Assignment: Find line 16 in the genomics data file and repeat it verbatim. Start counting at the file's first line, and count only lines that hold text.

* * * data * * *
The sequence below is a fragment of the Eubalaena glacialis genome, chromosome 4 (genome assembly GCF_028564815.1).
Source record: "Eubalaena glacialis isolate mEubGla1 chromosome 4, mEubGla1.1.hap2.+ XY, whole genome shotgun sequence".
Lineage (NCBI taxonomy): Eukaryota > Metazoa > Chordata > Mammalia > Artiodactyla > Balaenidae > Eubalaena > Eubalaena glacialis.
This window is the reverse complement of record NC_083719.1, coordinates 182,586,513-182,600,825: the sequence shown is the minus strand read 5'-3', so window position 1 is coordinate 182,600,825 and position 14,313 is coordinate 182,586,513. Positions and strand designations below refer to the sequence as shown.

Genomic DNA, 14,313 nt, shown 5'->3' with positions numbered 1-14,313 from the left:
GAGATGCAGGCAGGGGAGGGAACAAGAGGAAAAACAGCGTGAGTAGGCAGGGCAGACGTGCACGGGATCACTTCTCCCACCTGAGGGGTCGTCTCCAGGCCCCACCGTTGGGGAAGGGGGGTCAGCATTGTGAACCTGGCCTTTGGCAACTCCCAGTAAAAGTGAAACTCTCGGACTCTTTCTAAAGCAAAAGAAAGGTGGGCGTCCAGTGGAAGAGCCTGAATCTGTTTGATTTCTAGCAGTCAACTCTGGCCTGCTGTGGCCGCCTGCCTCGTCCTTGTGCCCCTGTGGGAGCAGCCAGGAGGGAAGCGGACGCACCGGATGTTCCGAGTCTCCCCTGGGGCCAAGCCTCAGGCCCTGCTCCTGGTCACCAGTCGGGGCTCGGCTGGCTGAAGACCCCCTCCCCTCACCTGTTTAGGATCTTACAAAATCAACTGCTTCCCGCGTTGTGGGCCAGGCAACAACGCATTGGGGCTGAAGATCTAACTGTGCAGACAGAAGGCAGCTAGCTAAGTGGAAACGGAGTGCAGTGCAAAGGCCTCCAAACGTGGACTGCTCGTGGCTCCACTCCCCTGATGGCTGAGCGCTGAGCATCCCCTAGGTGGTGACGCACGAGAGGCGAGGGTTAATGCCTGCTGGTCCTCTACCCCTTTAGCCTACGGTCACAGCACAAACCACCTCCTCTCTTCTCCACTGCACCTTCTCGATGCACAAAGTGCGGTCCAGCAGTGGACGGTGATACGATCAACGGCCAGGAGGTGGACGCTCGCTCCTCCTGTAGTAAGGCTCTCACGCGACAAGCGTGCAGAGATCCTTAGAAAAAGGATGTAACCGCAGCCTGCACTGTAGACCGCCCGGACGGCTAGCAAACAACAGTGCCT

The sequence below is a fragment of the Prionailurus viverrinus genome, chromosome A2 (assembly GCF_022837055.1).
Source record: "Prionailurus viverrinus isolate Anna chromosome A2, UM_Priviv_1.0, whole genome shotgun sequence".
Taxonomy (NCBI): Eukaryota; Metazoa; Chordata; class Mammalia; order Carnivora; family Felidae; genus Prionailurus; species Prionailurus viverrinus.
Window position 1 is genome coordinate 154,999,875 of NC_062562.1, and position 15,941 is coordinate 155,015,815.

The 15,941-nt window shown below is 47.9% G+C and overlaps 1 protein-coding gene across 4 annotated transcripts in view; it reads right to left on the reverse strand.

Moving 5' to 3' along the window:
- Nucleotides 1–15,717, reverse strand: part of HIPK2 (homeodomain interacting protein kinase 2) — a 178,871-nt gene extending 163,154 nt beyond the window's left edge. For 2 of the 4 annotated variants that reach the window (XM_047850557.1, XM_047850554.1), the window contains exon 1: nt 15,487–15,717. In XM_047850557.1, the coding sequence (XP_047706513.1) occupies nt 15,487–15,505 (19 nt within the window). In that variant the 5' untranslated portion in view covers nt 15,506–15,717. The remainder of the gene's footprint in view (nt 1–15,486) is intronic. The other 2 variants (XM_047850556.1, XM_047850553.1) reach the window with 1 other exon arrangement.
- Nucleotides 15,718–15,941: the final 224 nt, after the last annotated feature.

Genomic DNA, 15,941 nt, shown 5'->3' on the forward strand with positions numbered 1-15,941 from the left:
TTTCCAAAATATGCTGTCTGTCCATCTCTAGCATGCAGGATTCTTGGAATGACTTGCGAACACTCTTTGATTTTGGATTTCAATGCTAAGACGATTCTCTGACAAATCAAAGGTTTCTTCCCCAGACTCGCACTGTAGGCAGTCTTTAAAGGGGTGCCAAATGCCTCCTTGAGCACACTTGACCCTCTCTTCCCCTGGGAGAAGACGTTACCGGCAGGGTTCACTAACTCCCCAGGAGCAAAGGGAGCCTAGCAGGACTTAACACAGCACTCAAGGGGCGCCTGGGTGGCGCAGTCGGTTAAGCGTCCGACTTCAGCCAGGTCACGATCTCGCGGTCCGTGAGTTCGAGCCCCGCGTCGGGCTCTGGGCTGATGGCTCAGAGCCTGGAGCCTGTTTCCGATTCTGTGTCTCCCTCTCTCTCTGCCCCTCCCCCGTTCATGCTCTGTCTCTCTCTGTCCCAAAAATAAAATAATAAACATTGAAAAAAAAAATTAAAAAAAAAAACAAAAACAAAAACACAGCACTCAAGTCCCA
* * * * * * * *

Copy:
TTTCCAAAATATGCTGTCTGTCCATCTCTAGCATGCAGGATTCTTGGAATGACTTGCGAACACTCTTTGATTTTGGATTTCAATGCTAAGACGATTCTCTGACAAATCAAAGGTTTCTTCCCCAGACTCGCACTGTAGGCAGTCTTTAAAGGGGTGCCAAATGCCTCCTTGAGCACACTTGACCCTCTCTTCCCCTGGGAGAAGACGTTACCGGCAGGGTTCACTAACTCCCCAGGAGCAAAGGGAGCCTAGCAGGACTTAACACAGCACTCAAGGGGCGCCTGGGTGGCGCAGTCGGTTAAGCGTCCGACTTCAGCCAGGTCACGATCTCGCGGTCCGTGAGTTCGAGCCCCGCGTCGGGCTCTGGGCTGATGGCTCAGAGCCTGGAGCCTGTTTCCGATTCTGTGTCTCCCTCTCTCTCTGCCCCTCCCCCGTTCATGCTCTGTCTCTCTCTGTCCCAAAAATAAAATAATAAACATTGAAAAAAAAAATTAAAAAAAAAAACAAAAACAAAAACACAGCACTCAAGTCCCA